A few weeks ago I had the pleasure of speaking at The Oregon Garden, located in the stunning Willamette Valley town of Silverton. I am so fortunate that I had booked an extra day for this trip as I was completely unaware of the sheer magnitude of this impressive garden. More than just a beautiful space, this garden consists of 80 acres of teaching and demonstration gardens, all seamlessly flowing from one to the next. Conservation is a theme that runs throughout the gardens, from teaching about the importance of local water eco-systems and forestry to helping gardeners create their own read more
I can look at succulents all day long.  I never grow tired of their colors, shapes and forms and the infinite number of ways that creative gardeners use them in their gardens. A few months ago, while rushing to get to the airport, my friend insisted we stop at Corona del Mar's Sherman Library and Gardens, since I hadn't been there in at least 15 years.  Holy Cow how things have changed!  While the quaint and charming building was the same, I don't remember their succulent garden looking anything like it does now.  Designed and maintained by Mathew Maggio, these succulents read more
Having spent a delightful morning touring the San Diego Botanical Garden last week, I must admit I was most smitten by these life-size topiaries.  Pat Hammer, Director of Operations of the Botanical Garden, created these incredible works of art, going so far as making clay masks of some of the members of the garden and Horticultural Society to use as their faces! Amazing, don't you think?   read more
While in Connecticut last week, visiting great gardens and great friends, I fell in love with the different chairs artfully arranged at Innisfree Garden.  Innisfree is a 150-acre public garden inspired by ancient Chinese design, and one of the most peaceful public spaces I've ever seen. If you're like us here in California, sweltering away this hot Fourth of July weekend, pull up a seat, grab a glass of lemonade and enjoy the cool breezes for awhile! (more…) read more
We kicked off the first week of summer by spending a few days at my favorite place in the whole world - Lake Tahoe.  Due to our unusually cool spring and summer, it was waaay too cold to spend any time on the beach, so one day we took a hike at D.L. Bliss state park.  The lake's shades of sapphire, turqoise and deep blue took my breath away and I couldn't help but take a few photos to share with all of you. (more…) read more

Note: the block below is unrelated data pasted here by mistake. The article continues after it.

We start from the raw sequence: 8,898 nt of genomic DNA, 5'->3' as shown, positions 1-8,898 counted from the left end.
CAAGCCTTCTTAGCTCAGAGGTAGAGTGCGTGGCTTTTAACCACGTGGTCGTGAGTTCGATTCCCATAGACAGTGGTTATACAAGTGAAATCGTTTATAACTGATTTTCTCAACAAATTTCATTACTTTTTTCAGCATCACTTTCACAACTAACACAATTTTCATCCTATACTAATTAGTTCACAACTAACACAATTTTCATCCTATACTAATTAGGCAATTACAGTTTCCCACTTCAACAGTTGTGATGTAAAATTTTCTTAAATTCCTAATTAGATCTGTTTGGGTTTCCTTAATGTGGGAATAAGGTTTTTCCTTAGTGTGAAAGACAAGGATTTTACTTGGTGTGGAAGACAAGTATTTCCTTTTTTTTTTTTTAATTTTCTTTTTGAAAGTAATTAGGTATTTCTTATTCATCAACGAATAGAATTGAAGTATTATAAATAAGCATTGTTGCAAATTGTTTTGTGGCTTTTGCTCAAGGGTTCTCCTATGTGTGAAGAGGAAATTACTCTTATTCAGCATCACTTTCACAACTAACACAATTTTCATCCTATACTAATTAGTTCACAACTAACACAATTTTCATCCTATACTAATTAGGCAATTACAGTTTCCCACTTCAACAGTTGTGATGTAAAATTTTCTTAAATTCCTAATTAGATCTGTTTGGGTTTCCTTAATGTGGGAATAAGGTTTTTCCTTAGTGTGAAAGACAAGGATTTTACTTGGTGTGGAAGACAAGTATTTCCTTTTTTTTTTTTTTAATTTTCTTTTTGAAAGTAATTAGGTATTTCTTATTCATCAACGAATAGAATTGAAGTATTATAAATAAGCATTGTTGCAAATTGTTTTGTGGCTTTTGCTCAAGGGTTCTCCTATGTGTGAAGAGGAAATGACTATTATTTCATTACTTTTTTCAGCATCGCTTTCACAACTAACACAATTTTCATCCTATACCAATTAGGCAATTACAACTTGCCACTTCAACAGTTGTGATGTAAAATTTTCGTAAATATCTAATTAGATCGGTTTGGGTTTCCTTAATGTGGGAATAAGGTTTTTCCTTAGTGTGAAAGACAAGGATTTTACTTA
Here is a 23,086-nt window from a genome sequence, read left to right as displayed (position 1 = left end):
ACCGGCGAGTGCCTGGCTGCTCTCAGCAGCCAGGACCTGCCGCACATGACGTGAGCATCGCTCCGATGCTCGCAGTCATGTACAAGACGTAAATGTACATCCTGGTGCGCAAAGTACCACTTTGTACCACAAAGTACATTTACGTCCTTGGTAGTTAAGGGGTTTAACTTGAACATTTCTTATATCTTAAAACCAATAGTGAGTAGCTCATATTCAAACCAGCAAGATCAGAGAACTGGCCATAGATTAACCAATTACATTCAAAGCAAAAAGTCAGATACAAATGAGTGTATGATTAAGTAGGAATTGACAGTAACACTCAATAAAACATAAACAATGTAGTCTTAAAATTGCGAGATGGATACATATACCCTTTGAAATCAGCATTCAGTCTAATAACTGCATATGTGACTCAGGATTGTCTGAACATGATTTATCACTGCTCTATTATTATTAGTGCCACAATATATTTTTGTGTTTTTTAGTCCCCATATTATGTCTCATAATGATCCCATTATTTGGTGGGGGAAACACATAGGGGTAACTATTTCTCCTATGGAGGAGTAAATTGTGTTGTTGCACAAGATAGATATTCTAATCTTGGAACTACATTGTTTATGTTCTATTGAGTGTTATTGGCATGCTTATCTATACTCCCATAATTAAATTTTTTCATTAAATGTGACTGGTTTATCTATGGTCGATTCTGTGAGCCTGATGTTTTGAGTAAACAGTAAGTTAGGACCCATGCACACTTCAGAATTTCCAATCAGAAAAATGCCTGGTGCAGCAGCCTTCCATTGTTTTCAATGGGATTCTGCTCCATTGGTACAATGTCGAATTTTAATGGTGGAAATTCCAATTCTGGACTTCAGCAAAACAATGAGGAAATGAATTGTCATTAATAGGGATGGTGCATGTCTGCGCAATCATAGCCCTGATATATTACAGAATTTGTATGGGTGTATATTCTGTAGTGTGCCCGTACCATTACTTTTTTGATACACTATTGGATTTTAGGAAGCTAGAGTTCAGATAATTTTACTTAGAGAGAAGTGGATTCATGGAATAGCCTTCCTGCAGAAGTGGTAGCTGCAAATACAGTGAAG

I try and visit Sonoma's Cornerstone Gardens as often as I can, as their gardens are constantly changing and I always see something new that I swear I've never seen before!   I've written about them in the past, but this time I was really captivated by a few of the fences surrounding some of the gardens. . This one, for example, is just a simple wire fence with eucalyptus leaves stapled to it.  While you might think it would be destroyed in a single season, here in California it's lasted a few years. . Here's a few more... (more…) read more
While in San Francisco recently, I stumbled upon this community garden sandwiched in between a really busy road and an apartment building. It's a community garden built and maintained by a homeless shelter and surrounding neighbors (which is cool enough!) but I loved all the creative (and free) living wall elements in it.  All the colorful and friendly painted signs made this such a homey and happy place to be.   read more
The inaugural Late Show Gardens at Cornerstone in awesome event... read more